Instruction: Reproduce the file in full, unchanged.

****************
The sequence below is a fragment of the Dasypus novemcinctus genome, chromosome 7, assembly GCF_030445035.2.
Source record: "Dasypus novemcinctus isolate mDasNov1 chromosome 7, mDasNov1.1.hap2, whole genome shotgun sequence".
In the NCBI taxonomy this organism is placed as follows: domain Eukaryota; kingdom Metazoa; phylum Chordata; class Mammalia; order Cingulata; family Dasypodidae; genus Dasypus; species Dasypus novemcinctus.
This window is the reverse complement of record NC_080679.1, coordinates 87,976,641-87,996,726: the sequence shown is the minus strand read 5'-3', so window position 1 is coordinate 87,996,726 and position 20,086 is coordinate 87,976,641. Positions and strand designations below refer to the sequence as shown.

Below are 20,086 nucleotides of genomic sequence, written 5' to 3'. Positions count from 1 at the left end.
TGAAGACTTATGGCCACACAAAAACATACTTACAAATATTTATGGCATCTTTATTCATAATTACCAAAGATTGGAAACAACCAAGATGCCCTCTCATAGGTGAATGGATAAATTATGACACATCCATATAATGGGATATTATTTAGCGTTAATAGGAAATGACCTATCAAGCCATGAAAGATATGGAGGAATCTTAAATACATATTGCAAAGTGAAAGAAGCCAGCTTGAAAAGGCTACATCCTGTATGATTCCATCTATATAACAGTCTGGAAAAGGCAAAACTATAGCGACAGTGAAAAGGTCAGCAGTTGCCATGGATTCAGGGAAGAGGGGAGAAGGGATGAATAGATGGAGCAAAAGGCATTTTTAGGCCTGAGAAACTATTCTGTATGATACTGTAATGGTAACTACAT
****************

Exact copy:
The sequence below is a fragment of the Dasypus novemcinctus genome, chromosome 7, assembly GCF_030445035.2.
Source record: "Dasypus novemcinctus isolate mDasNov1 chromosome 7, mDasNov1.1.hap2, whole genome shotgun sequence".
In the NCBI taxonomy this organism is placed as follows: domain Eukaryota; kingdom Metazoa; phylum Chordata; class Mammalia; order Cingulata; family Dasypodidae; genus Dasypus; species Dasypus novemcinctus.
This window is the reverse complement of record NC_080679.1, coordinates 87,976,641-87,996,726: the sequence shown is the minus strand read 5'-3', so window position 1 is coordinate 87,996,726 and position 20,086 is coordinate 87,976,641. Positions and strand designations below refer to the sequence as shown.

Below are 20,086 nucleotides of genomic sequence, written 5' to 3'. Positions count from 1 at the left end.
TGAAGACTTATGGCCACACAAAAACATACTTACAAATATTTATGGCATCTTTATTCATAATTACCAAAGATTGGAAACAACCAAGATGCCCTCTCATAGGTGAATGGATAAATTATGACACATCCATATAATGGGATATTATTTAGCGTTAATAGGAAATGACCTATCAAGCCATGAAAGATATGGAGGAATCTTAAATACATATTGCAAAGTGAAAGAAGCCAGCTTGAAAAGGCTACATCCTGTATGATTCCATCTATATAACAGTCTGGAAAAGGCAAAACTATAGCGACAGTGAAAAGGTCAGCAGTTGCCATGGATTCAGGGAAGAGGGGAGAAGGGATGAATAGATGGAGCAAAAGGCATTTTTAGGCCTGAGAAACTATTCTGTATGATACTGTAATGGTAACTACAT